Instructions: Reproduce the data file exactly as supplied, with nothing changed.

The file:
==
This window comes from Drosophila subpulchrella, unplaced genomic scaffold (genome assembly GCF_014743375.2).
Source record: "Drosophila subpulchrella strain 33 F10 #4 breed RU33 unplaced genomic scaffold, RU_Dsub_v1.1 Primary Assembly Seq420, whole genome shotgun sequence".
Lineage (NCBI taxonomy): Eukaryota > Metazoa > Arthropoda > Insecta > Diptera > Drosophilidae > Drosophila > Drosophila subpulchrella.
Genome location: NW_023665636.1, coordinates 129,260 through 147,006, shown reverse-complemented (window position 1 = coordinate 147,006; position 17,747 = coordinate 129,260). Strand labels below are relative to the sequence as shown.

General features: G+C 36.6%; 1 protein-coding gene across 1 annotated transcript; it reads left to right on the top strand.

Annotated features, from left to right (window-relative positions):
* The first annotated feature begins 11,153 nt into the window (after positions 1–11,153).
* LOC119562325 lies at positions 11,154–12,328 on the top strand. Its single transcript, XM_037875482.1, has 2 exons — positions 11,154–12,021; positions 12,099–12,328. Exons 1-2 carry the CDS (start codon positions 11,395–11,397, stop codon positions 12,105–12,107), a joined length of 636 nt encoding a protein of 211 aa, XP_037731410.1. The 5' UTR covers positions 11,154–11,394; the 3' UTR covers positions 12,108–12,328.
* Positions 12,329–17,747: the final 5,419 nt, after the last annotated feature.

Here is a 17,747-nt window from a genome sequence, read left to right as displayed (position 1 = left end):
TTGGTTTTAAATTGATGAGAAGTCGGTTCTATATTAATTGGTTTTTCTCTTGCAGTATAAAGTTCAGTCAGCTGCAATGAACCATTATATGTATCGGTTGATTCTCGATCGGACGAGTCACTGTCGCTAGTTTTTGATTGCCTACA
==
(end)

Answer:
This window comes from Drosophila subpulchrella, unplaced genomic scaffold (genome assembly GCF_014743375.2).
Source record: "Drosophila subpulchrella strain 33 F10 #4 breed RU33 unplaced genomic scaffold, RU_Dsub_v1.1 Primary Assembly Seq420, whole genome shotgun sequence".
Lineage (NCBI taxonomy): Eukaryota > Metazoa > Arthropoda > Insecta > Diptera > Drosophilidae > Drosophila > Drosophila subpulchrella.
Genome location: NW_023665636.1, coordinates 129,260 through 147,006, shown reverse-complemented (window position 1 = coordinate 147,006; position 17,747 = coordinate 129,260). Strand labels below are relative to the sequence as shown.

General features: G+C 36.6%; 1 protein-coding gene across 1 annotated transcript; it reads left to right on the top strand.

Annotated features, from left to right (window-relative positions):
* The first annotated feature begins 11,153 nt into the window (after positions 1–11,153).
* LOC119562325 lies at positions 11,154–12,328 on the top strand. Its single transcript, XM_037875482.1, has 2 exons — positions 11,154–12,021; positions 12,099–12,328. Exons 1-2 carry the CDS (start codon positions 11,395–11,397, stop codon positions 12,105–12,107), a joined length of 636 nt encoding a protein of 211 aa, XP_037731410.1. The 5' UTR covers positions 11,154–11,394; the 3' UTR covers positions 12,108–12,328.
* Positions 12,329–17,747: the final 5,419 nt, after the last annotated feature.

Here is a 17,747-nt window from a genome sequence, read left to right as displayed (position 1 = left end):
TTGGTTTTAAATTGATGAGAAGTCGGTTCTATATTAATTGGTTTTTCTCTTGCAGTATAAAGTTCAGTCAGCTGCAATGAACCATTATATGTATCGGTTGATTCTCGATCGGACGAGTCACTGTCGCTAGTTTTTGATTGCCTACA